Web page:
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39th Garhwal Rifles
A Group in Camp, 39th Bengal Infantry
39th Bengal Infantry
Country Indian Empire
Branch Army
Service history
Active 1887-1922
Part of Bengal Army (to 1895)
Bengal Command
Colors Green; faced black
Battles World War I
Waziristan campaign 1919–1920
Commanders
Insignia

The 39th Garhwal Rifles were an infantry regiment of the British Indian Army. They could trace their origins to 1887, when they were raised as the Aligarh Levy, but was disbanded after disgracing itself at the Rawalpindi Review in 1888.[1]

In 1891, the 39th (The Garhwali) Regiment of Bengal Infantry was formed from the 2nd battalion 3rd Gurkha Rifles. In 1892, they were given the title of 'Rifles'. The second battalion was raised in 1901, making them apart from the Gurkhas, the only two battalion regiment in the Indian Army.

During World War I both battalions were in the Garhwal Brigade, 7th (Meerut) Division and suffered heavy casualties on the Western Front. They were then sent to take part in they Mesopotamia Campaign. Two more battalions were raised during the war. The regiment was next in action during the Waziristan campaign 1919–1920.

In 1921, they were titled the 39th Royal Garhwal Rifles. After World War I the Indian government reformed the infantry structure, moving from single battalion regiments to multi-battalion regiments.[2] In 1922, the 39th RGR was the only non-Gurkha Indian infantry regiment to remain intact and not be amalgamated. They were renumbered 18th Royal Garhwal Rifles with three active battalions with the 4th battalion becoming the 10th training battalion.

Victoria CrossEdit

  • 'Gabar Singh Negi Victoria Cross was a Rifleman in the 2nd Battalion, 39th Garhwal Rifles, during World War I], and was awarded the Victoria Cross for his actions on 10 March 1915 at Neuve Chapelle, France:

"during an attack on the German position Rifleman Gobar Singh Negi was one of a bayonet party with bombs who entered their main trench, and was the first man to go round each traverse, driving back the enemy until they were eventually forced to surrender. He was killed during this engagement."

  • Darwan Singh Negi was among the earliest Indian recipients of the Victoria Cross a Naik in the 1st Battalion, 39th Garhwal Rifles during World War I when the following deed took place for which he was awarded the VC, the citation was published in a supplement to the London Gazette of 4 December 1914 (dated 7 December 1914), and read:

His Majesty the KING-EMPEROR has been graciously pleased to approve of the grant of the Victoria Cross to the undermentioned soldiers of the Indian Army for conspicuous bravery whilst serving with the Indian Army Corps, British Expeditionary Force: — For great gallantry on the night of the 23rd-24th November, near Festubert, France, when the regiment was engaged in retaking and clearing the enemy out of our trenches, and, although wounded in two places in the head, and also in the arm, being one of the first to push round each successive traverse, in the face of severe fire from bombs and rifles at the closest range.[3]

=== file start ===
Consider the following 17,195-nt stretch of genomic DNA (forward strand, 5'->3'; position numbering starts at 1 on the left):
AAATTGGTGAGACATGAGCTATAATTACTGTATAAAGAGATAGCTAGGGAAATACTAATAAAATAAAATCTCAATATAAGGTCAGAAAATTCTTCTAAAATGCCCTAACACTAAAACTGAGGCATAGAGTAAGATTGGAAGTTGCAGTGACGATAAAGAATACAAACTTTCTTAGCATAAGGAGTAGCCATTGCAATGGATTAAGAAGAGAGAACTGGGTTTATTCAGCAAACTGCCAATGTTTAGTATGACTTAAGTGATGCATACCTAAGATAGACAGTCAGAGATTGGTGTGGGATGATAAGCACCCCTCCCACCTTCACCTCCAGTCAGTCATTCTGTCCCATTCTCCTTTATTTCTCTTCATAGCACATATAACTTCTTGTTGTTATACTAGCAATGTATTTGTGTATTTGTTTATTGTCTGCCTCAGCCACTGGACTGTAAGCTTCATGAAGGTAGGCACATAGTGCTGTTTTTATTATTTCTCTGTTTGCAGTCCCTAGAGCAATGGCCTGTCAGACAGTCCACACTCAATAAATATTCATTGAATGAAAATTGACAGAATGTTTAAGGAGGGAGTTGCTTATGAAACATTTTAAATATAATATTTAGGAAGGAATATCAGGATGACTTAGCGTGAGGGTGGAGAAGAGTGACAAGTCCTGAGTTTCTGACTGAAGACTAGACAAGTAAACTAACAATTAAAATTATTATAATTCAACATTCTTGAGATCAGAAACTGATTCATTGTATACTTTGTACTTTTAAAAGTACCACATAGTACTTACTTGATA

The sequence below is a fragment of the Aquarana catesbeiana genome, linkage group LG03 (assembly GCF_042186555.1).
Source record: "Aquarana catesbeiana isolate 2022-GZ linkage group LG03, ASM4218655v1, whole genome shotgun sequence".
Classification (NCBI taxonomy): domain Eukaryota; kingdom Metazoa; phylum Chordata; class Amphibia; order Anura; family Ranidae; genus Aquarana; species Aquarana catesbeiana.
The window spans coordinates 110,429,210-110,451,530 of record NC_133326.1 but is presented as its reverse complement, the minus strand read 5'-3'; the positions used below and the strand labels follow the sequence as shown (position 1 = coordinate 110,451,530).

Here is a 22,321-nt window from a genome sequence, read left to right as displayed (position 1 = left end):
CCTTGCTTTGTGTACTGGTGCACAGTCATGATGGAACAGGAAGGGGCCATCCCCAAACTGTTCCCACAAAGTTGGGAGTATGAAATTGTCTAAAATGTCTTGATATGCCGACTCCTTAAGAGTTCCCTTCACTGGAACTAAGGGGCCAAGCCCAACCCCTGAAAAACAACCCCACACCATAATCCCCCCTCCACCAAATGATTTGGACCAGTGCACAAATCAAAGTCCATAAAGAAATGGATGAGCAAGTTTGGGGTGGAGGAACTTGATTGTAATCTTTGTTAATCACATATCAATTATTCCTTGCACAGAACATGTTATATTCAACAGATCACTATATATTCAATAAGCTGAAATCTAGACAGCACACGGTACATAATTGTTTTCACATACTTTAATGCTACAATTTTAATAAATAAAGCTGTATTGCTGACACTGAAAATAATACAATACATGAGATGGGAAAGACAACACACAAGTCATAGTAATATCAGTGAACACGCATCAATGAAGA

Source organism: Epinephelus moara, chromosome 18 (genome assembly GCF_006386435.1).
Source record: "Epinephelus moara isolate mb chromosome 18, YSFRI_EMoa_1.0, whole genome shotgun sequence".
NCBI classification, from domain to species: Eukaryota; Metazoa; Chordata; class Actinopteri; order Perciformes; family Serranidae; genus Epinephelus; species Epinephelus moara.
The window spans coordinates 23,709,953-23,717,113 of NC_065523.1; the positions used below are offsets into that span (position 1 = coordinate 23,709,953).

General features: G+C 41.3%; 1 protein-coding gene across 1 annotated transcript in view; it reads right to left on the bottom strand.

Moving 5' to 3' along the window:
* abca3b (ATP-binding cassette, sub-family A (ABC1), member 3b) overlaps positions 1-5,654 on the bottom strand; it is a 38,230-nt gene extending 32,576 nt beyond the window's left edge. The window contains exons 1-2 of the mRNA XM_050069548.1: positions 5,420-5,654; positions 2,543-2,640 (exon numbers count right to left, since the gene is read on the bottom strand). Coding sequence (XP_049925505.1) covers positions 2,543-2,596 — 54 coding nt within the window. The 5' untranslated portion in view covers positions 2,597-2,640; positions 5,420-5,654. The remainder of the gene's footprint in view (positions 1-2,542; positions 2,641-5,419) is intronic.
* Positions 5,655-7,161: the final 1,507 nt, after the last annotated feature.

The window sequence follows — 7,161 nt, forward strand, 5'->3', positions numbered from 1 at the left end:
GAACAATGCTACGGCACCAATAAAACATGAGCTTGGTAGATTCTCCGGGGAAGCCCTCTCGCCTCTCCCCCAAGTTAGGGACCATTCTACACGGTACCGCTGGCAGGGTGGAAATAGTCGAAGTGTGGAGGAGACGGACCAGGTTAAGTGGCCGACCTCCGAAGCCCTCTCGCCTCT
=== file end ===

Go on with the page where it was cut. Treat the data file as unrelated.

• William David Kenny was a lieutenant in the 4the Battalion, 39th Garhwal Rifles during the Waziristan Campaign,when the following deed took place for which he was awarded the VC. The citation was published in a supplement to the London Gazette of 7 September 1920 (dated 9 September 1920):[4]

His Majesty the KING has been graciously pleased to approve of the award of the Victoria Cross to the undermentioned Officers:— For most conspicuous bravery and devotion to duty near Kot Kai (Waziristan), on 2 January 1920, when in command of a company holding an advanced covering position, which was repeatedly attacked by the Mahsuds in greatly superior numbers. For over four hours this officer maintained his position, repulsing three determined attacks, being foremost in the hand-to-hand fighting which took place, and repeatedly engaging the enemy with bomb and bayonet. His gallant leadership undoubtedly saved the situation and kept intact the right flank, on which depended the success of the operation and the safety of the troops in rear.

In the subsequent withdrawal, recognising that a diversion was necessary to enable the withdrawal of the company, which was impeded by their wounded, with a handful of his men he turned back and counter-attacked the pursuing enemy, and, with the rest of his party, was killed fighting to the last.

This very gallant act of self-sacrifice not only enabled the wounded to be withdrawn, but also averted a situation which must have resulted in considerable loss of life.

Predecessor namesEdit

  • 2nd Battalion, 3rd (Kamaon) Gurkha Regiment - 1887
  • 39th (Garhwali) Bengal Infantry - 1890
  • 39th (Garhwal Rifles) Bengal Infantry - 1892
  • 39th Garhwal Rifles - 1903

See alsoEdit

ReferencesEdit

  1. "Armed Forces: Units: Indian Infantry: 39th Garhwali Rifles". British Empire. http://www.britishempire.co.uk/forces/armyunits/indianinfantry/39thgarhwalis.htm. Retrieved 2012-03-14. 
  2. Sumner p.15
  3. The London Gazette: no. 28999. p. 10425. 4 December 1914. Retrieved 2008-06-04.
  4. The London Gazette: (Supplement) no. 32046. pp. 9133–9134. 7 September 1920. Retrieved 2008-01-15.
  • Barthorp, Michael; Burn, Jeffrey (1979). Indian infantry regiments 1860-1914. Osprey Publishing. ISBN 0-85045-307-0. 
  • Sumner, Ian (2001). The Indian Army 1914-1947. Osprey Publishing. ISBN 1-84176-196-6. 
  • Moberly, F.J. (1923). Official History of the War: Mesopotamia Campaign, Imperial War Museum. ISBN 1-870423-30-5

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